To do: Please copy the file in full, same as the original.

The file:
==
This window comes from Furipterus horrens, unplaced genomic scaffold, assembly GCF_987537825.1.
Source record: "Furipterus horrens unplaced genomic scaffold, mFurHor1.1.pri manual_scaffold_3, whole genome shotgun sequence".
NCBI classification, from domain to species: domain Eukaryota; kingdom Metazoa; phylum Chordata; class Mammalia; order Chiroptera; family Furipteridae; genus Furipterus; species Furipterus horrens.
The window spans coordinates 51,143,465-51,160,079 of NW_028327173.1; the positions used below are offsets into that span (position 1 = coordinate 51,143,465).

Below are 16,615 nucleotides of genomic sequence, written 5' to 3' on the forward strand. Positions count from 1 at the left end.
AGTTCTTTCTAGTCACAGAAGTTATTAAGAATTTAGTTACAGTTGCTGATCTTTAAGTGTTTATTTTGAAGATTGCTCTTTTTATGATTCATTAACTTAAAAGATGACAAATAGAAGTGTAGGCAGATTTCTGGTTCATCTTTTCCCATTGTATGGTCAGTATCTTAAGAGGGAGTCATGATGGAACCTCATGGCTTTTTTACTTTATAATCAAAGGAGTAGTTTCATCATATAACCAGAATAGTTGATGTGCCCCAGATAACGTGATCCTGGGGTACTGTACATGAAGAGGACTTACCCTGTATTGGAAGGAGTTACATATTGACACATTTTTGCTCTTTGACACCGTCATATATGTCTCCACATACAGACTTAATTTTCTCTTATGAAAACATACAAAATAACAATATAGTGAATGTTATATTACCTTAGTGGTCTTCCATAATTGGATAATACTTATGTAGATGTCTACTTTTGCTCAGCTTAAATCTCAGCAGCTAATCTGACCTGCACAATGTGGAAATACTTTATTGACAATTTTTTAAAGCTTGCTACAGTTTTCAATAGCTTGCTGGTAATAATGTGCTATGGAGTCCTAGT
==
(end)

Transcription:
This window comes from Furipterus horrens, unplaced genomic scaffold, assembly GCF_987537825.1.
Source record: "Furipterus horrens unplaced genomic scaffold, mFurHor1.1.pri manual_scaffold_3, whole genome shotgun sequence".
NCBI classification, from domain to species: domain Eukaryota; kingdom Metazoa; phylum Chordata; class Mammalia; order Chiroptera; family Furipteridae; genus Furipterus; species Furipterus horrens.
The window spans coordinates 51,143,465-51,160,079 of NW_028327173.1; the positions used below are offsets into that span (position 1 = coordinate 51,143,465).

Below are 16,615 nucleotides of genomic sequence, written 5' to 3' on the forward strand. Positions count from 1 at the left end.
AGTTCTTTCTAGTCACAGAAGTTATTAAGAATTTAGTTACAGTTGCTGATCTTTAAGTGTTTATTTTGAAGATTGCTCTTTTTATGATTCATTAACTTAAAAGATGACAAATAGAAGTGTAGGCAGATTTCTGGTTCATCTTTTCCCATTGTATGGTCAGTATCTTAAGAGGGAGTCATGATGGAACCTCATGGCTTTTTTACTTTATAATCAAAGGAGTAGTTTCATCATATAACCAGAATAGTTGATGTGCCCCAGATAACGTGATCCTGGGGTACTGTACATGAAGAGGACTTACCCTGTATTGGAAGGAGTTACATATTGACACATTTTTGCTCTTTGACACCGTCATATATGTCTCCACATACAGACTTAATTTTCTCTTATGAAAACATACAAAATAACAATATAGTGAATGTTATATTACCTTAGTGGTCTTCCATAATTGGATAATACTTATGTAGATGTCTACTTTTGCTCAGCTTAAATCTCAGCAGCTAATCTGACCTGCACAATGTGGAAATACTTTATTGACAATTTTTTAAAGCTTGCTACAGTTTTCAATAGCTTGCTGGTAATAATGTGCTATGGAGTCCTAGT